A shul window was smashed in Williamsburg, and an Orthodox woman’s wig was pulled down in the same neighborhood, according to the NYPD, Williamsburg Shomrim, and the WILLIAMSBURG NEWS Twitter feed (@WMSBG).
Surveillance video shows five youths approaching a shul at Throop Avenue and Bartlett Street at 5:29 p.m. Monday, the first day of Rosh Hashanah. The youths kicked the door and threw a milk crate and metal object at the windows, causing a window to break.
The group includes three black males and two black females, who appear to be approximately 12-15 years of age.
Elected officials decried the incident.
“This is a shocking act of hate,” tweeted Mayor Bill de Blasio. “We WILL find the perpetrators and hold them responsible.”
Gov. Andrew Cuomo said in a statement that he is “disgusted and enraged by yet another anti-Semitic act of vandalism.”
Gov. Cuomo said he is directing the New York State Police Hate Crimes Task Force to offer assistance to the NYPD during this investigation.
“This incident unfortunately underscores the need for State Police to increase their patrols around houses of worship during the Jewish high holidays this year,” said Cuomo. “In New York we have no tolerance for hate and I continue to join with our Jewish community and work to ensure the new year is one of peace, protection and well-being.”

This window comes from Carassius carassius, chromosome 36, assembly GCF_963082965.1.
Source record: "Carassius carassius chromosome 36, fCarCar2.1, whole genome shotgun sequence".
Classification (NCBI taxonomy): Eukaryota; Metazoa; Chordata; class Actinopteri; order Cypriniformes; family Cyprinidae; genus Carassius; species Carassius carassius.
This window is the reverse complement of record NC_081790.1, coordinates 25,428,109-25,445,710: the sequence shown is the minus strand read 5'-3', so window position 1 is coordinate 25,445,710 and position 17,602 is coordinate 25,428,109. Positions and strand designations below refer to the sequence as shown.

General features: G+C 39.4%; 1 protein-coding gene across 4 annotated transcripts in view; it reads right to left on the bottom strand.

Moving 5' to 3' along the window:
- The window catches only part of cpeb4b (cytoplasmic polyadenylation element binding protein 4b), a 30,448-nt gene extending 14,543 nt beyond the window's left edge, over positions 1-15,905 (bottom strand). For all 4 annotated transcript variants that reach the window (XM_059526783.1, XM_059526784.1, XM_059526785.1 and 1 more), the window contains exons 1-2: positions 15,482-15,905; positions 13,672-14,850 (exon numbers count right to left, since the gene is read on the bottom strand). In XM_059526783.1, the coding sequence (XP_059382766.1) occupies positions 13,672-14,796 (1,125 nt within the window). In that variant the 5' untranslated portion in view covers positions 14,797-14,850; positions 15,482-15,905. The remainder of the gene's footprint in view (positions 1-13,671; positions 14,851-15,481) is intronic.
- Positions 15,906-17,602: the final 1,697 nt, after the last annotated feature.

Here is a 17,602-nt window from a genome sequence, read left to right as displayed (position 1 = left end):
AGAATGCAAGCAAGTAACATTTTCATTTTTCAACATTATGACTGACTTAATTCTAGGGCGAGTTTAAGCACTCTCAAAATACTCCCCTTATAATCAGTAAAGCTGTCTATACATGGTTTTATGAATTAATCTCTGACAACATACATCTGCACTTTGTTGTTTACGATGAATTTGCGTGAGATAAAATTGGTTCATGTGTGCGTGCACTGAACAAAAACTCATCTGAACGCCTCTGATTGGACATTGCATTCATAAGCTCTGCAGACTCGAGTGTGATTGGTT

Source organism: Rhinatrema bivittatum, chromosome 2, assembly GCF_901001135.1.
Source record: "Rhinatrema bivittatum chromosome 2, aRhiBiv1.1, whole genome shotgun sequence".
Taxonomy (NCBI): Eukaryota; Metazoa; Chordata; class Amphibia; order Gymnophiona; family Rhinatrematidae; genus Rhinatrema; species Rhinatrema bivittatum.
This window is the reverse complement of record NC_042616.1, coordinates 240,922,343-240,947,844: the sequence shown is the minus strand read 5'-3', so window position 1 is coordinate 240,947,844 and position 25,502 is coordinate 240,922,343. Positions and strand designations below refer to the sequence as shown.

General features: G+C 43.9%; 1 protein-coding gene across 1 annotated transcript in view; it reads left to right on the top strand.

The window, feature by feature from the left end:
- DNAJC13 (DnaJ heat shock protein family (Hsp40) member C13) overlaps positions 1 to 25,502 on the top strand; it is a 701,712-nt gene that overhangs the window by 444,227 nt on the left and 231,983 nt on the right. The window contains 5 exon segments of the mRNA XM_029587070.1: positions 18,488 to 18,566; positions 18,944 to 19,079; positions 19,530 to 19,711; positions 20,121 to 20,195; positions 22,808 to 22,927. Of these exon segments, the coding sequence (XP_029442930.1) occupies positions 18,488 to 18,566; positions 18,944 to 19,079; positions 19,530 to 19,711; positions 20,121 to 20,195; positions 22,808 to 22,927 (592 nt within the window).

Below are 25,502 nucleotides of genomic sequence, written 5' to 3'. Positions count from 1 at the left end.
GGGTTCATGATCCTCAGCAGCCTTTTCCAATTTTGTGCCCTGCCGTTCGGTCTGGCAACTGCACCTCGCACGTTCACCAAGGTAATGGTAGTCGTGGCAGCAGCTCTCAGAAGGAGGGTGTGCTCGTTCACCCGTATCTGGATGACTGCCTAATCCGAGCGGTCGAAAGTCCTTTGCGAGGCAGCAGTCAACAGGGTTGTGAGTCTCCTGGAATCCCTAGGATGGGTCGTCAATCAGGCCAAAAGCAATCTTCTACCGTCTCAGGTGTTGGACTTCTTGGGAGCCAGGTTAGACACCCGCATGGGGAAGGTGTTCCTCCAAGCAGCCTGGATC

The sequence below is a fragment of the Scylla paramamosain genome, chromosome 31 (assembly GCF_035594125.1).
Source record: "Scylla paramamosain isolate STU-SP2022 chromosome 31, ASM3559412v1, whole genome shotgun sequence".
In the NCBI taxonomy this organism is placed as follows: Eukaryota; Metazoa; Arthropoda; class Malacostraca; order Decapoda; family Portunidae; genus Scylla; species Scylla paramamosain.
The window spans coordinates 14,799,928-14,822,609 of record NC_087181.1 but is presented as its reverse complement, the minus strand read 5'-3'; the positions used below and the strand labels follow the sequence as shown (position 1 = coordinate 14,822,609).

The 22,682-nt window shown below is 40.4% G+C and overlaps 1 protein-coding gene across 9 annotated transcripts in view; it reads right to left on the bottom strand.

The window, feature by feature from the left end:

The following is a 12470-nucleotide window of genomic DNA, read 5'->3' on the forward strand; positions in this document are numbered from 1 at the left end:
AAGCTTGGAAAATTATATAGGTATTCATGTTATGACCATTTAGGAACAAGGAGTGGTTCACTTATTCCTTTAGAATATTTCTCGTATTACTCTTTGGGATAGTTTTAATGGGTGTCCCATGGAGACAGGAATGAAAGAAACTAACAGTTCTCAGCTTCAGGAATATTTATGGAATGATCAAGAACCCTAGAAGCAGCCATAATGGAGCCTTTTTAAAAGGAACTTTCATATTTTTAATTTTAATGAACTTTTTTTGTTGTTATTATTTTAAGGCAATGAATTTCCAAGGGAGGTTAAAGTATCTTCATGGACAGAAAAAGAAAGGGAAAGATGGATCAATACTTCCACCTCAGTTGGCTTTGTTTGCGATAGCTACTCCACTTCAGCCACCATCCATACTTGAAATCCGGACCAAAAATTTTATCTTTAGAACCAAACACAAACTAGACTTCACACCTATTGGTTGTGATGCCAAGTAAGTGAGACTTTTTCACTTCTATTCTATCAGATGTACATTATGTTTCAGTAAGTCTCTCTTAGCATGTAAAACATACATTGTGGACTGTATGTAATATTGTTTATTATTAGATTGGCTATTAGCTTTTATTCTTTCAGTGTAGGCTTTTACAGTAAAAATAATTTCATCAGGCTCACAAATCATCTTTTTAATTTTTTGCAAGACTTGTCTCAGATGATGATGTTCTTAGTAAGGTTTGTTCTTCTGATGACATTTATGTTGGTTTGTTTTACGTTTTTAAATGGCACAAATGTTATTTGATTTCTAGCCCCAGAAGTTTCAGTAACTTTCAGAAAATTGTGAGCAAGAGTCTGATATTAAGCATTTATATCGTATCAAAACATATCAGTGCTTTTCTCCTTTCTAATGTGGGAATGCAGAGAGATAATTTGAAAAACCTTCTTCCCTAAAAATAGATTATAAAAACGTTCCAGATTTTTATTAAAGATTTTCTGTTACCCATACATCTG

This was the second apparent anti-Semitic hate crime in Williamsburg over Rosh Hashanah. On Sunday night, a young man tried pulling off the wig and scarf of a Jewish woman who was wheeling a baby carriage while walking with her family.
New York Attorney General Letitia James’ tweeted, “The several acts of anti-Semitism in Brooklyn on Rosh Hashanah are unacceptable and must be addressed. There is no room for this kind of disgusting hate in Brooklyn or anywhere else in our state.”
There has been a sharp rise in hate crimes, particularly anti-Semitic incidents, in New York in 2019, with Williamsburg one of the hardest-hit neighborhoods.
Across the city, there have been 161 reported anti-Semitic crimes this year through September 29, out of 311 total reported hate crimes. During the same period of 2018, there were 105 anti-Semitic incidents out of 233 hate crimes.
Approximately 80% of anti-Semitic crimes have been property crimes, the vast majority of which included the scrawling of a swastika.
Updated Thursday, October 3, 2019 at 3:06 pm .